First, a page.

Alternatively, Low IV Percentile strategies are geared towards buying strategies like long straddles and debit spread strategies. Read my Long straddles or debit spread strategies article if you would like to dig deeper into those strategies.

IV Rank vs IV Percentile: How Are They Calculated?

If you already have a quality stock screener, you can skip this section, as your stock screener will provide you with these important indicators. If you don’t have a preferred stock screener, I suggest taking a look at TradingView. TradingView is a highly recommended cloud-based, screener that incorporates social networking to create a community of traders. Check out my TradingView review to see everything it offers.

How IV Rank is Calculated

IV Rank quantifies where the current implied volatility stands in relation to its high and low over a specific period, typically the past year. It is expressed as a percentage that shows the proportion of the difference between the current IV and the lowest IV in relation to the overall range (highest to lowest) of IV values recorded.

IV Rank Formula:

IV Rank = (Current IV – Minimum IV) / (Maximum IV – Minimum IV) * 100

  • Current IV: The implied volatility level on the day of calculation.
  • Minimum IV: The lowest recorded IV level over the specified period.
  • Maximum IV: The highest IV recorded during the same period.

The result tells traders how high or low the current IV is compared to its historical fluctuations, with a higher percentage indicating a relative high and a lower percentage a relative low.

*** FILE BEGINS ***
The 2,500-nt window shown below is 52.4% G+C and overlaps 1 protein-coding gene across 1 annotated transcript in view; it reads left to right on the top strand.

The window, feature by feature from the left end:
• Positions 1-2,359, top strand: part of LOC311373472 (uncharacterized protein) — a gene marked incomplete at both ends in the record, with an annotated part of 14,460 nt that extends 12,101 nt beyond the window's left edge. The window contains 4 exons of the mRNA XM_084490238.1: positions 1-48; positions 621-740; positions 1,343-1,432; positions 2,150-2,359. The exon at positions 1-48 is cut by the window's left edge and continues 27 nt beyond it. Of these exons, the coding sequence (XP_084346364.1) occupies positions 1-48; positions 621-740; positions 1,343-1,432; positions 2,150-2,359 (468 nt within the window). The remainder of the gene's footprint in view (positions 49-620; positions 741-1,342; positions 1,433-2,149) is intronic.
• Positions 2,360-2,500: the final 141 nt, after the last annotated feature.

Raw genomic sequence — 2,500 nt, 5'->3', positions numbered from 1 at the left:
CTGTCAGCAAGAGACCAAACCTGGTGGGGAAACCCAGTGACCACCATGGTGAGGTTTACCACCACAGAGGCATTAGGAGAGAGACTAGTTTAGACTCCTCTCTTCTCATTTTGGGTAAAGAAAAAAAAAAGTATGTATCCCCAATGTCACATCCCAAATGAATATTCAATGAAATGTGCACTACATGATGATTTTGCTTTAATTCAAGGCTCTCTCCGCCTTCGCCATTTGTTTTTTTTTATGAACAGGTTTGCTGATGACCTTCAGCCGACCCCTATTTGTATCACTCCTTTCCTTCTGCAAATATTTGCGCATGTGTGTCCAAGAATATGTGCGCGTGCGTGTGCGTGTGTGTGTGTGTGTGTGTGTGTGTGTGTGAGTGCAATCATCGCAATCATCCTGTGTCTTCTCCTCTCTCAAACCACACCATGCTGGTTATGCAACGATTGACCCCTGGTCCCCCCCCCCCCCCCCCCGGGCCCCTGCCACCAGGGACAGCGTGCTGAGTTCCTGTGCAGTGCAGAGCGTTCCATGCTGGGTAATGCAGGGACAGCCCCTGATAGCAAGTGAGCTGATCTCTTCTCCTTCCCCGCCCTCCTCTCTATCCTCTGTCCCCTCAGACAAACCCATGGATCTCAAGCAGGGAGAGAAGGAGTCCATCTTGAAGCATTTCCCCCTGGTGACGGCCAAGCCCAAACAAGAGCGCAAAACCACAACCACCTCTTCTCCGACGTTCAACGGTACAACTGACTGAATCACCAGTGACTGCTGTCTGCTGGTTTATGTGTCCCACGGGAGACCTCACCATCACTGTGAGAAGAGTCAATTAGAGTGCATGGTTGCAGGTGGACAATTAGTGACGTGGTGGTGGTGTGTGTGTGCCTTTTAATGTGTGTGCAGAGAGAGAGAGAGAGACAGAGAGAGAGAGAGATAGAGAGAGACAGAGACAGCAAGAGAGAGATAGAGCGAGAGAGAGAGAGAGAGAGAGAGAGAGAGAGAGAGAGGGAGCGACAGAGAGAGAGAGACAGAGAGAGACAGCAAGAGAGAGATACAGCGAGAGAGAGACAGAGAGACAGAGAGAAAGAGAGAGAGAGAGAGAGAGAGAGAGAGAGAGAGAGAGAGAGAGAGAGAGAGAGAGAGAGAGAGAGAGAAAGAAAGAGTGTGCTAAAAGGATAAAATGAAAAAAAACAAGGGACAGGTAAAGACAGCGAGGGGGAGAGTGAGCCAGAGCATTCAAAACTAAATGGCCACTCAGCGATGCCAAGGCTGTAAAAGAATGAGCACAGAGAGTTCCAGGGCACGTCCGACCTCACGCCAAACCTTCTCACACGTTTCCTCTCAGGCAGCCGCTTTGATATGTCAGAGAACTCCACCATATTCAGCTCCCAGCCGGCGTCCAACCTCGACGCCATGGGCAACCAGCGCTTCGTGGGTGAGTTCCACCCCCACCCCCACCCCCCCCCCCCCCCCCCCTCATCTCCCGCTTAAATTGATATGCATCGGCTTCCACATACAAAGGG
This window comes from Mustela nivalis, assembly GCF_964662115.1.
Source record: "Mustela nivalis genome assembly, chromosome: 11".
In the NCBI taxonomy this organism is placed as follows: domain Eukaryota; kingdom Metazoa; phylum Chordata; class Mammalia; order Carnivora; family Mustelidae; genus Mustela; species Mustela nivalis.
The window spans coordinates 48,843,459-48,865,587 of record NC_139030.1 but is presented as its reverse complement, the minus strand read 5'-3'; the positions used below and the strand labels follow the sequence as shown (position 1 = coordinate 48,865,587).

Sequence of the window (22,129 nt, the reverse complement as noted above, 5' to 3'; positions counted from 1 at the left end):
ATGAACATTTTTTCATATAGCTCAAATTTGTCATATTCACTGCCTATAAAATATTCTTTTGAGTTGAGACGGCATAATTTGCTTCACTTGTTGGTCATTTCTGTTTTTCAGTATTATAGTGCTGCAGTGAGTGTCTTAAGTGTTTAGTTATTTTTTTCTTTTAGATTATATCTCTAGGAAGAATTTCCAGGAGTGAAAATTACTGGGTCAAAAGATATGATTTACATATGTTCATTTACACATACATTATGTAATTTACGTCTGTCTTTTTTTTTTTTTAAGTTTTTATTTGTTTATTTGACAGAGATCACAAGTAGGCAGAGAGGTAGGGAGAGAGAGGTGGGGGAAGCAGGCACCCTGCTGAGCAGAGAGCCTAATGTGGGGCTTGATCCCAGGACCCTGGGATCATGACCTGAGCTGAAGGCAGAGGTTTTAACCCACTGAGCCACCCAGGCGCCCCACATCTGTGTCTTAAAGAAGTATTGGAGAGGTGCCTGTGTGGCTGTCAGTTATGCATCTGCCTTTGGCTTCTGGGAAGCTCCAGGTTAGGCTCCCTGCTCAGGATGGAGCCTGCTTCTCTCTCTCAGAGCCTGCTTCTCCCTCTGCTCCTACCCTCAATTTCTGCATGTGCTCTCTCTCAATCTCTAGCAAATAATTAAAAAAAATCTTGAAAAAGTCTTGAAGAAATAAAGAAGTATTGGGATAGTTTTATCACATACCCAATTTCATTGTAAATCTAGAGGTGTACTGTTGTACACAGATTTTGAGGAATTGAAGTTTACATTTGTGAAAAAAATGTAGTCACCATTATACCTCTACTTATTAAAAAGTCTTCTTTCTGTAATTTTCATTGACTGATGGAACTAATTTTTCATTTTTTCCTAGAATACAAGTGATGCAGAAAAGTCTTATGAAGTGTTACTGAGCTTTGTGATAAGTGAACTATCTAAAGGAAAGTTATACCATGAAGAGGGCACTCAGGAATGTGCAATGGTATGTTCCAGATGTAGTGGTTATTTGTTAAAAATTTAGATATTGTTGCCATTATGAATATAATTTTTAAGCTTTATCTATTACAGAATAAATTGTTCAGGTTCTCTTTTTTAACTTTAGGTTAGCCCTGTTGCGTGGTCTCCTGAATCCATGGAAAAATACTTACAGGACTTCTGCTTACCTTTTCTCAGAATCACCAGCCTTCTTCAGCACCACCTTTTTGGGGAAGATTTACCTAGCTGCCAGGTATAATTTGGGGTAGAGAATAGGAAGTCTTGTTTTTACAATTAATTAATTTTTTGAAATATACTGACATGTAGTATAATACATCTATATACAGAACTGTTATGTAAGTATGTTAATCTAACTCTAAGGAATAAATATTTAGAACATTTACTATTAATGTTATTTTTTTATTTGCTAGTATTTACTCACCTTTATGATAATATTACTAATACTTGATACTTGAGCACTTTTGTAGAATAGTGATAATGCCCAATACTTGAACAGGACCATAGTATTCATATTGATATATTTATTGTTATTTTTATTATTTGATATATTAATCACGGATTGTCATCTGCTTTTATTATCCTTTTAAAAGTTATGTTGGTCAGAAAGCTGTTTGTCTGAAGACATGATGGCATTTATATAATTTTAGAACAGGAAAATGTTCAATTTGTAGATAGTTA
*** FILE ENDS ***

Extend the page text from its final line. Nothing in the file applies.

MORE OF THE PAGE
How IV Percentile is Calculated

IV Percentile, on the other hand, deals with the frequency of days on which the IV was below the current level over a defined period. It provides a broader view of how today’s IV compares to past values by counting the number of days with lower IV and expressing this as a percentage of the total number of observed days.

IV Percentile Formula:

IV Percentile = (Number of Days with IV below Current IV / Total Number of Days) * 100

  • Number of Days with IV below Current IV: How many days featured an IV lower than today’s.
  • Total Number of Days: The total days in the period being analyzed (often one year or 252 trading days).

This calculation tells traders how frequently the IV has been below the current level, giving an indication of whether today’s IV is unusually high or low.

IV Rank vs IV Percentile: My Final Thoughts

As you learn more about options trading, harnessing tools like IV Rank and IV Percentile can significantly sharpen your market perspective. These metrics not only show the current volatility landscape but also empower you to make decisions aligned with historical data.

Whether you’re deciding when to buy or sell options, understanding these indicators can offer you a solid edge in navigating market movements. Remember, every trader needs a robust platform that can support their strategy execution; check out my Robinhood review to see if it’s the right tool for your trading journey. Stay informed, stay strategic, and let these insights guide you to more confident trading decisions.

Jeremy Biberdorf
Jeremy Biberdorf

About the Author:

Jeremy Biberdorf is the founder of Modest Money. He's a father of 2 beautiful girls, a dog owner, a long-time online entrepreneur and an investing enthusiast.